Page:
Mark Jordans et alarticle: Role of current perceived needs in explaining the association between past trauma exposure and distress in humanitarian settings in Jordan and Nepal

British Journal of Psychiatry: Role of current perceived needs in explaining the association
between past trauma exposure and distress in humanitarian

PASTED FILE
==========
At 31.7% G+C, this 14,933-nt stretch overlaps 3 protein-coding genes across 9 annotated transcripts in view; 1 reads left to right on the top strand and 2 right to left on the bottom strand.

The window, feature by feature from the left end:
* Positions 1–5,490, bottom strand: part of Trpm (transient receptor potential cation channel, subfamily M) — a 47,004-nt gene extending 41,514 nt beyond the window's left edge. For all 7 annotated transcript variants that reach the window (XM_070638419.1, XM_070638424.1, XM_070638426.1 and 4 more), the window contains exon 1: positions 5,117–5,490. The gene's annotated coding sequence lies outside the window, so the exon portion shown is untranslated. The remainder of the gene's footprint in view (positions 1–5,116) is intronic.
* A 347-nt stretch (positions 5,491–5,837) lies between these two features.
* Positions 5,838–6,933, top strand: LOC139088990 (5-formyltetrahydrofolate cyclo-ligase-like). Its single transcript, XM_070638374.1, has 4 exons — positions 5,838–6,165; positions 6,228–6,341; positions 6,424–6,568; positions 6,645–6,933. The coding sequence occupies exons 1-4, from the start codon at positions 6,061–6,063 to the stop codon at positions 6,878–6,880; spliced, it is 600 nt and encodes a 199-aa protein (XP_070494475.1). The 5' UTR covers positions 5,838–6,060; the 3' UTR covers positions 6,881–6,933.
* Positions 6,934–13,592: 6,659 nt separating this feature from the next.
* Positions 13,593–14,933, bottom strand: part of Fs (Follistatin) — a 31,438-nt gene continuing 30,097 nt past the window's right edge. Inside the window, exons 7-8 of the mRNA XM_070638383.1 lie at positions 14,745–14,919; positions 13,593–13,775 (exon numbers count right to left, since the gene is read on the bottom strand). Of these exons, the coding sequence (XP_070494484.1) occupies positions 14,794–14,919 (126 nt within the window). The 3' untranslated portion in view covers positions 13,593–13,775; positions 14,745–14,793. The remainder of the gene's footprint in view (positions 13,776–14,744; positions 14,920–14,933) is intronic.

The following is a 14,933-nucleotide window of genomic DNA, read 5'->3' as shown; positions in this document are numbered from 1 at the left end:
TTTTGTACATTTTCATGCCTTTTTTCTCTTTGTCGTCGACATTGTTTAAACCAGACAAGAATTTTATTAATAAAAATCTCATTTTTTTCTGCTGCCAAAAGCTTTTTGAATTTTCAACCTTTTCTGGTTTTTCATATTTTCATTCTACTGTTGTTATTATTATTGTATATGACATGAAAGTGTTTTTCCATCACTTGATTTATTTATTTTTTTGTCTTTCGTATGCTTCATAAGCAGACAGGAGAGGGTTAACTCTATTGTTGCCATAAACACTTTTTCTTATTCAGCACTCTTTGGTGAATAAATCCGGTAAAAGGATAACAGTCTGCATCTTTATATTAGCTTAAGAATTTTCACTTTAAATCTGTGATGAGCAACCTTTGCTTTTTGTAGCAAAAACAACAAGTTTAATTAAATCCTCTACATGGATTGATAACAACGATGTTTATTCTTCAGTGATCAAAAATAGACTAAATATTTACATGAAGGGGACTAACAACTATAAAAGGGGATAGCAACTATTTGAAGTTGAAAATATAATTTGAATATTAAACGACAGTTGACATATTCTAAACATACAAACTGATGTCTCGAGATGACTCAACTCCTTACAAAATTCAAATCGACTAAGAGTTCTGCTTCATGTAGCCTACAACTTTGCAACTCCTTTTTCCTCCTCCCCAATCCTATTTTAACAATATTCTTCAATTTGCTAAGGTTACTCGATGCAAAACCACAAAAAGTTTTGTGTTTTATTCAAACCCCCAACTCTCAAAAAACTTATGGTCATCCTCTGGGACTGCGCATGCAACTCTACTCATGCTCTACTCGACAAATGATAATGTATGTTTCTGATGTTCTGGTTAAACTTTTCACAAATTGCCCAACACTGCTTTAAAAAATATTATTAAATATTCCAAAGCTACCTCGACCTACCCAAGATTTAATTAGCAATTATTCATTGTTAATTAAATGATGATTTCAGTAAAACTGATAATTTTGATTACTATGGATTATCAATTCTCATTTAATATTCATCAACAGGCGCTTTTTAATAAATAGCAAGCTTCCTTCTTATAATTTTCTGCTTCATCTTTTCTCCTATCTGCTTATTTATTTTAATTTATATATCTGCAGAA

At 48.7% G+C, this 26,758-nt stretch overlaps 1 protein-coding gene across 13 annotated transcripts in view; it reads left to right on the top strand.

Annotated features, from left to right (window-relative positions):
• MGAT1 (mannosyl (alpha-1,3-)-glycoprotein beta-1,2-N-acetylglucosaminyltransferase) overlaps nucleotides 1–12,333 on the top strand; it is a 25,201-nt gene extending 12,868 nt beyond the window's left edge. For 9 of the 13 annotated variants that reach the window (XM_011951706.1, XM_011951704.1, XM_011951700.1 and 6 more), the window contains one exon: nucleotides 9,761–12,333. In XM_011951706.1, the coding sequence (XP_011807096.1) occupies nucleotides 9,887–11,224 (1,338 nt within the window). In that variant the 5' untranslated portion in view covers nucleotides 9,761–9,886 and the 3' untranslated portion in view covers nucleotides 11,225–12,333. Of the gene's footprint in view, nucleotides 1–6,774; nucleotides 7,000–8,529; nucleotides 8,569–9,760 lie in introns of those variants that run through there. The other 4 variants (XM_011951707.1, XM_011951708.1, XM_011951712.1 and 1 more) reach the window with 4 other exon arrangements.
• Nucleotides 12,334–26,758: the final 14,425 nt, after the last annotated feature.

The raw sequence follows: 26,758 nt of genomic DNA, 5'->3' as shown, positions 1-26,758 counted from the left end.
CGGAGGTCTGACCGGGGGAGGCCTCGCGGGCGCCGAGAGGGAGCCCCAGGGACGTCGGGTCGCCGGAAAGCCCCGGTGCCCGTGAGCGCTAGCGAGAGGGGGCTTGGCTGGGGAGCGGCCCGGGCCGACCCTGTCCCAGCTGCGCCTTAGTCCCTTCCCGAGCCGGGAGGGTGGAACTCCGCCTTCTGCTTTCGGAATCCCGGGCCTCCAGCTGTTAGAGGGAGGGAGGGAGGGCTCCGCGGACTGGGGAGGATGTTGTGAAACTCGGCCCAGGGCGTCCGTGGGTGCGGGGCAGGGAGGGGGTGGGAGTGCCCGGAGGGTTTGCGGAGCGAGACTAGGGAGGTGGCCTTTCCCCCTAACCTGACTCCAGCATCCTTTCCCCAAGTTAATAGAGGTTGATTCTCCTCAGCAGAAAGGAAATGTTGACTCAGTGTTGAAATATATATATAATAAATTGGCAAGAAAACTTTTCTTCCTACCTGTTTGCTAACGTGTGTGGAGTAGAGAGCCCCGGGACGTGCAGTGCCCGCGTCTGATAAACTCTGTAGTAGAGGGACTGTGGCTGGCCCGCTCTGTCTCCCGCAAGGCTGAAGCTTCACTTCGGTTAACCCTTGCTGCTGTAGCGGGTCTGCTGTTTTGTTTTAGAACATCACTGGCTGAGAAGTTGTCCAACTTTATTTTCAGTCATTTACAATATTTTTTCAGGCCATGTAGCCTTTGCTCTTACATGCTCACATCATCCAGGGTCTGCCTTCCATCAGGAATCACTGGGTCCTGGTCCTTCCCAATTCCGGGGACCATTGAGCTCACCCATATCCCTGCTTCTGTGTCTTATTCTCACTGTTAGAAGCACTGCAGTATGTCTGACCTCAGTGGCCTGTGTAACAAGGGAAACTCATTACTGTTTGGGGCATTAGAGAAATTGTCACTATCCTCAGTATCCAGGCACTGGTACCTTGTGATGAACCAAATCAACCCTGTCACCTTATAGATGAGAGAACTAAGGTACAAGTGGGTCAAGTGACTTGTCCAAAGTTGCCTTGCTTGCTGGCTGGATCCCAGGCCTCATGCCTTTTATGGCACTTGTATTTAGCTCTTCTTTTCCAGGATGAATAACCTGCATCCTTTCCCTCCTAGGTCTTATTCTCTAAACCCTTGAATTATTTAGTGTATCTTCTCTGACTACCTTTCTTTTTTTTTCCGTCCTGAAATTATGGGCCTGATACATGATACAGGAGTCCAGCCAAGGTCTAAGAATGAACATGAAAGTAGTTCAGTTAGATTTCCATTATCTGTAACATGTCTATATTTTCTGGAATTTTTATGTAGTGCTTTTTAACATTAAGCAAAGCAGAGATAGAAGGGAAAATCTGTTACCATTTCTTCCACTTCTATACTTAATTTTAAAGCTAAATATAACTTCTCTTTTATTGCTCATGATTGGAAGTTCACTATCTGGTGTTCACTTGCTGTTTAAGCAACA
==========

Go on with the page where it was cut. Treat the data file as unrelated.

settings in Jordan and Nepal, Jordans et al. Populations affected by humanitarian emergencies such as those involving natural disasters, conflict or war are often exposed to a wide range of stressors, with elevated levels of distress and mental disorders commonly found in these settings.1–5 Historically, there has been a heavy emphasis placed within relevant research and mental health interventions on potentially traumatic events experienced during the emergency (for instance exposure to violence, torture, forced recruitment to fight, loss of home or loved ones, etc.), and the effects these have on emergency-affected people’s mental health. Post-traumatic stress disorder (PTSD) has featured most prominently as the mental health outcome indicator of choice in evaluation studies.6–9 Recent reviews and other studies have confirmed that experience of torture, violence, conflict and other potentially traumatic events are strongly associated with mental disorders, such as PTSD and depression.1,5,6

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